- It could have implications for your employment, for example you would not be able to act as a company director or in a role of financial responsibility.
- Assets such as your home or car may be sold to release funds.
- By entering sequestration, you could breach certain contractual obligations by being made bankrupt such as tenancy and lease agreements, various licenses, employment contracts and hire purchase agreements.
- Bankruptcy has a four-year acquirenda term. This means that the trustee has a claim on assets acquired for a period of four years from the date of sequestration, for example inheritance.
How much does sequestration cost?
You must pay an application fee of £200 (full administration) / £90 (MAP) to the Accountant in Bankruptcy when applying for the sequestration.
The trustee’s fees and costs are then met from the funds received into the sequestration through the realisation of assets and the monthly contribution; there are no payments due by you over and above the agreed contributions from the income and/or the assets.
We don’t charge set-up fees and we would advise against using any company who does. Creditors are given the opportunity to object to the level of the trustee’s fee at each anniversary of the sequestration.
There is no cost to you if you decide against making a sequestration application after taking advice from one of the Creditfix team.
The sequestration process
If you decide sequestration is the best option, you would complete an application form and send it to the AiB. Once the sequestration has been awarded, you’re protected from any creditors taking legal action for the recovery of debt.
The trustee’s main duty in the sequestration is to take control of your assets and, if required, realise them for the benefit of the creditors. The trustee will also collect any contributions payable as set by the AiB at the application stage.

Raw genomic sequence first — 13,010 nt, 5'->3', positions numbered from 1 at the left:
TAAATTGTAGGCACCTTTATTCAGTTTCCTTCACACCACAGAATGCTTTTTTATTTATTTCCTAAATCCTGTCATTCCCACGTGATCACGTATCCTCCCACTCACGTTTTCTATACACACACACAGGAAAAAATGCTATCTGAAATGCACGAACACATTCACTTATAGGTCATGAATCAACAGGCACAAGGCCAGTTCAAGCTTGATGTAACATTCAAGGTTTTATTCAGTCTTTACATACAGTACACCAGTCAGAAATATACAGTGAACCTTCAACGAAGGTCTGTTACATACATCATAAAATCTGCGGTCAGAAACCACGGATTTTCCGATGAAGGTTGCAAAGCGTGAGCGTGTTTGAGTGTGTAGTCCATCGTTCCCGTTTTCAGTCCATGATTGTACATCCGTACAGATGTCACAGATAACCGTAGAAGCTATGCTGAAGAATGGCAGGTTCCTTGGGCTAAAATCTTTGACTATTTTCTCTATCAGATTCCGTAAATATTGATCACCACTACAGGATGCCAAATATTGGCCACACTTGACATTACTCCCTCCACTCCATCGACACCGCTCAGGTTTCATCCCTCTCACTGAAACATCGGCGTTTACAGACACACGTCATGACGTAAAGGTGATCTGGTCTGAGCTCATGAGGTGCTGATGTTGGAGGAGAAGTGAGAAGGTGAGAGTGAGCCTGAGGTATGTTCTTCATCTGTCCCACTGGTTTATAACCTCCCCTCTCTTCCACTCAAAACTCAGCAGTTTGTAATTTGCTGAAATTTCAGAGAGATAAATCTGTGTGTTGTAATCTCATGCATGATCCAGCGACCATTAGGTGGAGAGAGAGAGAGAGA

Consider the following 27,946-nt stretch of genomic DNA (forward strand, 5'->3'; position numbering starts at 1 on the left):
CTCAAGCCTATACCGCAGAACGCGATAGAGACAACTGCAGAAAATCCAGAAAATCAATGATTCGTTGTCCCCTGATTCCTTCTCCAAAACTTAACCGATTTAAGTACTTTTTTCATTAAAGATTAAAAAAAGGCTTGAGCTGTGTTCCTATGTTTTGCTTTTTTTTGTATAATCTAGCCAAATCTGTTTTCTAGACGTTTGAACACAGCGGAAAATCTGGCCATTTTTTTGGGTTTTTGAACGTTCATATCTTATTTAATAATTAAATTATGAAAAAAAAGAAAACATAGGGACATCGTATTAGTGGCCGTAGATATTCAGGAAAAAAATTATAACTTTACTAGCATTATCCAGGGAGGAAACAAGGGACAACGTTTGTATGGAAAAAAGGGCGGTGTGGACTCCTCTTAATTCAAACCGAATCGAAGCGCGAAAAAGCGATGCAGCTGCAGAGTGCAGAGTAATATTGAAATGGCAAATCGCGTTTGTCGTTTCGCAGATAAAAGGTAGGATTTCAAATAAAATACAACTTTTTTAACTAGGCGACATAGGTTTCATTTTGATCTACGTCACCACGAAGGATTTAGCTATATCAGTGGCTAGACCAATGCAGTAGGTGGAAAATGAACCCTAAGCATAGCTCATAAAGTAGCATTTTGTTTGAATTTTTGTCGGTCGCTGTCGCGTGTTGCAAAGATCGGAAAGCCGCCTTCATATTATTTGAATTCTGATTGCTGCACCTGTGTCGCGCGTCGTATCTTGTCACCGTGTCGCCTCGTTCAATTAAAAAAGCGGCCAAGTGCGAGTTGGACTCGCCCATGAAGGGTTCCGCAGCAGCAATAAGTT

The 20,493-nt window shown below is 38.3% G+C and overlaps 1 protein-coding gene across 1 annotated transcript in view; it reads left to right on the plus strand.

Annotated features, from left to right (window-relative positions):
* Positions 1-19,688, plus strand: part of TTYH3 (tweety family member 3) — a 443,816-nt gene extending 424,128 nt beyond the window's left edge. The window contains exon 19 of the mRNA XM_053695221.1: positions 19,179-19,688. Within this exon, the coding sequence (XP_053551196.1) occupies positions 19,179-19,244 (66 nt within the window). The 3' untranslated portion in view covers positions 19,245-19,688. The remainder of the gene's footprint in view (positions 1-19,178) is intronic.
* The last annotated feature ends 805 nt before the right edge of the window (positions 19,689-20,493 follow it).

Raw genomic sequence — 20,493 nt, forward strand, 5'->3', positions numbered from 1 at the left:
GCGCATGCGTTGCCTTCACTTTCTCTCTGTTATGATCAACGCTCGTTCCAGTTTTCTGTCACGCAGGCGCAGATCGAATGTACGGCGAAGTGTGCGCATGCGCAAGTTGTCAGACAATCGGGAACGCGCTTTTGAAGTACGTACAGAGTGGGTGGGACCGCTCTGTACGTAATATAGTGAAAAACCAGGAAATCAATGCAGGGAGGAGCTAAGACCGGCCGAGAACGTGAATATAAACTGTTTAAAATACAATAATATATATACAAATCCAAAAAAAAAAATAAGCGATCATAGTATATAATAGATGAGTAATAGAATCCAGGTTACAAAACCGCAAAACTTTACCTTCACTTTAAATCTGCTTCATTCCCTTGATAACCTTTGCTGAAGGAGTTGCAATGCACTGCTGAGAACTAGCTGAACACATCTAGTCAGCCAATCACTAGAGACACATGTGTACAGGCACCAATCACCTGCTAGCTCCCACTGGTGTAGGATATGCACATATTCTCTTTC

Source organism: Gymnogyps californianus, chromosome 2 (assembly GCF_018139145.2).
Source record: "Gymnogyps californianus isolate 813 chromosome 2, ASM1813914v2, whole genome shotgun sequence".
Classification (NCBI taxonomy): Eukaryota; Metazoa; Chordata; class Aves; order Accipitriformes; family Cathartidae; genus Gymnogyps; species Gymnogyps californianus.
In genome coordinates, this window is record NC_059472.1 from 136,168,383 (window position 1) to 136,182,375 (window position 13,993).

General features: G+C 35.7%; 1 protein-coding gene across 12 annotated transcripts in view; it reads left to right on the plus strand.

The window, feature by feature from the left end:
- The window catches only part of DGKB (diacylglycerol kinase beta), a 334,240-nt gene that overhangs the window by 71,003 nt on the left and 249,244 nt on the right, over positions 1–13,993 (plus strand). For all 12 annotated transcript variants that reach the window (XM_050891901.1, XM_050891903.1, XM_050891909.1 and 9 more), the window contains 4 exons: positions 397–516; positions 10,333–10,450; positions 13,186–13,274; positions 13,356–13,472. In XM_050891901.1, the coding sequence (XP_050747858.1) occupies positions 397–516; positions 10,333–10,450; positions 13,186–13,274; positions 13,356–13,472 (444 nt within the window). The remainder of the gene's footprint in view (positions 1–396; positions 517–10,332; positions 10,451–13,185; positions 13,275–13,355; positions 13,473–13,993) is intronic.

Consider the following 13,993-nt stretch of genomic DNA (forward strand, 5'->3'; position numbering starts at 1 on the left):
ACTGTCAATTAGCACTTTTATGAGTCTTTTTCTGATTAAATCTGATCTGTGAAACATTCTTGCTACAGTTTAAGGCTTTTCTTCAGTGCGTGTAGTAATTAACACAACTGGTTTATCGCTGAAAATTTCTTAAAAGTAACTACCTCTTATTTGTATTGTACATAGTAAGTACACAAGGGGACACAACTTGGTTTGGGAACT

Your disposable income is reviewed, and a contribution is set for a four-year period using a Debtor Contribution Order (DCO). The DCO is subject to review at every anniversary of the bankruptcy. Both duties are very similar to the responsibilities assumed by a trustee under a trust deed.
Normally, you’ll be discharged from sequestration after one year, subject to co-operation and asset realisation; however, if you can afford a contribution, you’ll be required to make a monthly payment to the sequestration for a period of four years, as described above.
Frequently asked questions.
Need more info? Here are a few of our most frequently asked questions on this topic. If you don’t see the answer you’re looking for here, give us a ring – we’d love to help.
Information about your sequestration will stay on your credit report for six years, after which time it will be removed.
Generally, sequestrations will last for 12 months, after which you will be discharged. However, your trustee may not vacate office for some time after this.
There is a fee of £200 that you must pay to the Accountant in Bankruptcy for setting up and administering your sequestration. You can pay this in instalments if you can’t pay the full amount in one go. This needs to be paid before your application can be made.
Sequestration can affect your job depending on the role that you work in. If you work with money, for example in a bank, or if you need to have a license to do your job such as a lawyer, then it may be stated in your contract that you cannot continue.
If you’re self-employed, your business will be taken by the trustee and you will not be able to act as a director for a company once you have been sequestrated.
You won’t be able to include debts such as your student loan, any court fines or current child maintenance payments in your sequestration, and these must still be paid.